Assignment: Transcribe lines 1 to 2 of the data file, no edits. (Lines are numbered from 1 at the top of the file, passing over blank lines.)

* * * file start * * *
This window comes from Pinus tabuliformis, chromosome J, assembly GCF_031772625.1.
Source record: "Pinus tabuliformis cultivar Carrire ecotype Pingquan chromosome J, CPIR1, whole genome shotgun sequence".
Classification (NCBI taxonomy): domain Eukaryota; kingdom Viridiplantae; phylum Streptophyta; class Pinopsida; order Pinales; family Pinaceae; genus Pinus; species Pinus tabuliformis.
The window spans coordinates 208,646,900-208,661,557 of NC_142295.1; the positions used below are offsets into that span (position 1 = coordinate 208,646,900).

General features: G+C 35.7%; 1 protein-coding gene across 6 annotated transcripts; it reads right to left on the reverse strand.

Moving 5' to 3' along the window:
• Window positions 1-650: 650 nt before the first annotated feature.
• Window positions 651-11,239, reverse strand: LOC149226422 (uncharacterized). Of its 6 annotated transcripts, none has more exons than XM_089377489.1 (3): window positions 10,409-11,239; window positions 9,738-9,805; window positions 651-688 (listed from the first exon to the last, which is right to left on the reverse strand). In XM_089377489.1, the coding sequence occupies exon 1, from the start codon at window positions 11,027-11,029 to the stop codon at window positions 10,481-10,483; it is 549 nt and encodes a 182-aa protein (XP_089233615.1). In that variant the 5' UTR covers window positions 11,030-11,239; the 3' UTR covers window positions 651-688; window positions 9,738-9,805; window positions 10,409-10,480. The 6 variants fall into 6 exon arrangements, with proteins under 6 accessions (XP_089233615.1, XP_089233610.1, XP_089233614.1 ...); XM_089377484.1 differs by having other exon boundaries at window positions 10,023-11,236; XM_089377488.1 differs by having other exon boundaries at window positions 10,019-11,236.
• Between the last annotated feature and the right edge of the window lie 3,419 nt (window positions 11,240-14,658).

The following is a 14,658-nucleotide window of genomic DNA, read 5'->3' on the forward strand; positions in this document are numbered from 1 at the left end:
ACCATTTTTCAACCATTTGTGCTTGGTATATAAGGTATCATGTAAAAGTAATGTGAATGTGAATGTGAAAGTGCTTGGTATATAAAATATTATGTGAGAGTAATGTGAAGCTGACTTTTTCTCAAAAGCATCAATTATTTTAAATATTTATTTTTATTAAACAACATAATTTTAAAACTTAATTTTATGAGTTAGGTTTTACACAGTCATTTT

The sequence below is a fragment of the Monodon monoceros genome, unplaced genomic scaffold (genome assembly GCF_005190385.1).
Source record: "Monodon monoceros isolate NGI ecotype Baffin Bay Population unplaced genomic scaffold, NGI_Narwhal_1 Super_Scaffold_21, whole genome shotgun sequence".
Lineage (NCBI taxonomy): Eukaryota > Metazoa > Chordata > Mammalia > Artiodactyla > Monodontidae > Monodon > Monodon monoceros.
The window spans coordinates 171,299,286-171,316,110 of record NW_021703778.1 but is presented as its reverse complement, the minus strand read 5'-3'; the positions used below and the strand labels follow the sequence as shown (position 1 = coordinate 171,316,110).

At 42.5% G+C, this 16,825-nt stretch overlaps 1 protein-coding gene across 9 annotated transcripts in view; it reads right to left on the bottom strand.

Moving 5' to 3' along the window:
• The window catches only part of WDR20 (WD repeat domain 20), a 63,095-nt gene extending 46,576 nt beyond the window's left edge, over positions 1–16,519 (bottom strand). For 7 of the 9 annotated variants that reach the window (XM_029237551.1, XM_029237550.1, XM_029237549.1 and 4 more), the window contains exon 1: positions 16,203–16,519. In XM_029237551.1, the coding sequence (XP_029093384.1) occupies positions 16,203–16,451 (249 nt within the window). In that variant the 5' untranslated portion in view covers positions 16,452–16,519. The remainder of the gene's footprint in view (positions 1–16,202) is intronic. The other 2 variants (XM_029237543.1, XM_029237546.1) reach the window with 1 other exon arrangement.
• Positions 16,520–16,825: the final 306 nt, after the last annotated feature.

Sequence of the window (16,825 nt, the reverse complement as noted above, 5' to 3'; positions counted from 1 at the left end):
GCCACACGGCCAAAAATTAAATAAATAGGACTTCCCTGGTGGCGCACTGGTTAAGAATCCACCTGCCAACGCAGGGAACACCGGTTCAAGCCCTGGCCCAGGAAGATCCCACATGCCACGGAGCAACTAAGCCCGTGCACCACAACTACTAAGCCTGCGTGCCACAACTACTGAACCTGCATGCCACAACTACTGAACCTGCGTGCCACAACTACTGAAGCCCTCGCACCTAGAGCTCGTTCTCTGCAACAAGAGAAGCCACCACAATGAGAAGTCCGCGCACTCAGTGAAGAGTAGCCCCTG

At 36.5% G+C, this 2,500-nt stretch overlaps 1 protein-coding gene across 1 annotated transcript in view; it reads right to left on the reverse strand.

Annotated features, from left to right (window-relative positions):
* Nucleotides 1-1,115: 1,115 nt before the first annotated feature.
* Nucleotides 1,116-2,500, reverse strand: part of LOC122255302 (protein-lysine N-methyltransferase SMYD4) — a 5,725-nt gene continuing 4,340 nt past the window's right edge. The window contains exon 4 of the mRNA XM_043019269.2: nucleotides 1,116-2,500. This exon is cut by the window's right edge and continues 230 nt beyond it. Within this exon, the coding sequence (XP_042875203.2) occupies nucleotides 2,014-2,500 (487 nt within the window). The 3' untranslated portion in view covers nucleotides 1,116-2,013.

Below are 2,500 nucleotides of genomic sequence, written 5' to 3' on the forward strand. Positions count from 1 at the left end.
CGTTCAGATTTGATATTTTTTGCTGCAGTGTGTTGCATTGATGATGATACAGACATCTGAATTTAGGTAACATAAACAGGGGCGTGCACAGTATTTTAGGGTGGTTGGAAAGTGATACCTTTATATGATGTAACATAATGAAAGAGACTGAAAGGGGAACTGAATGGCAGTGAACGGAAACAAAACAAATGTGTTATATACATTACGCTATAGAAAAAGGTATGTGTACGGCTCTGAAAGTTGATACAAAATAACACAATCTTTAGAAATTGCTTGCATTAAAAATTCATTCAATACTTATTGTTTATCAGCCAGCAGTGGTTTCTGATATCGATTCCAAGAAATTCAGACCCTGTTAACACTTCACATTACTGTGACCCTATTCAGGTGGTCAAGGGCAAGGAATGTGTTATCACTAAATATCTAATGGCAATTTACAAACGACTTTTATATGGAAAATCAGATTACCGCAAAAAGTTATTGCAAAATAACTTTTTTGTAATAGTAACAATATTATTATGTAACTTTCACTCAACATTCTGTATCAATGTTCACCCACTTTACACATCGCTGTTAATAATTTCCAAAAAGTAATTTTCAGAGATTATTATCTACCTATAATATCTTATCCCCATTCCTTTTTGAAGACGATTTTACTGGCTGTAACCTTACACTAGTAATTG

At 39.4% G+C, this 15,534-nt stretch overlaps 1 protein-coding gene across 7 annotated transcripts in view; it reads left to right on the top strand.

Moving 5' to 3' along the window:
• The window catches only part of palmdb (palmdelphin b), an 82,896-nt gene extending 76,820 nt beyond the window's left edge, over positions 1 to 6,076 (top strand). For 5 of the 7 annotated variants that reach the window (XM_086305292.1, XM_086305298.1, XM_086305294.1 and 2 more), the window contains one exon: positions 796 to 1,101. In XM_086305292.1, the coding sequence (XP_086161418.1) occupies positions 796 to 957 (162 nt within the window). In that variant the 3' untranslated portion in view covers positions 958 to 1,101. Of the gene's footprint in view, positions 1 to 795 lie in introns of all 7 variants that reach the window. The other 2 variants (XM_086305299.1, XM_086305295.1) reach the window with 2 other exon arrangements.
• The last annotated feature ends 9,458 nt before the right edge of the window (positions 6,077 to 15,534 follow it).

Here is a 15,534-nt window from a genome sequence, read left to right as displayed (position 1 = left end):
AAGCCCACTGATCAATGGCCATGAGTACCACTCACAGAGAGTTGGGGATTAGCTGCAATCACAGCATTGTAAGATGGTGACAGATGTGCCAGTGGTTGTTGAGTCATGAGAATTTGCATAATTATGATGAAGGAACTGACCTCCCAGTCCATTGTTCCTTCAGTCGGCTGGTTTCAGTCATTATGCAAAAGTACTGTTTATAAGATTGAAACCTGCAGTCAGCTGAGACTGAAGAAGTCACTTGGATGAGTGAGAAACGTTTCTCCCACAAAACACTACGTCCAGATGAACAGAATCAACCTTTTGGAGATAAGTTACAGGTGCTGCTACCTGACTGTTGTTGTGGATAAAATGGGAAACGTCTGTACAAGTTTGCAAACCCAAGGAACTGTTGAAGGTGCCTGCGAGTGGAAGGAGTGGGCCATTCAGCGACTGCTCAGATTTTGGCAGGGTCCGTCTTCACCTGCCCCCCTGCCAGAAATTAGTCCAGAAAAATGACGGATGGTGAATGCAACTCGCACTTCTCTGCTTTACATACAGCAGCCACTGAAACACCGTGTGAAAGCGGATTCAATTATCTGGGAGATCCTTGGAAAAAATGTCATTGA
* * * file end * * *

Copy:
This window comes from Pinus tabuliformis, chromosome J, assembly GCF_031772625.1.
Source record: "Pinus tabuliformis cultivar Carrire ecotype Pingquan chromosome J, CPIR1, whole genome shotgun sequence".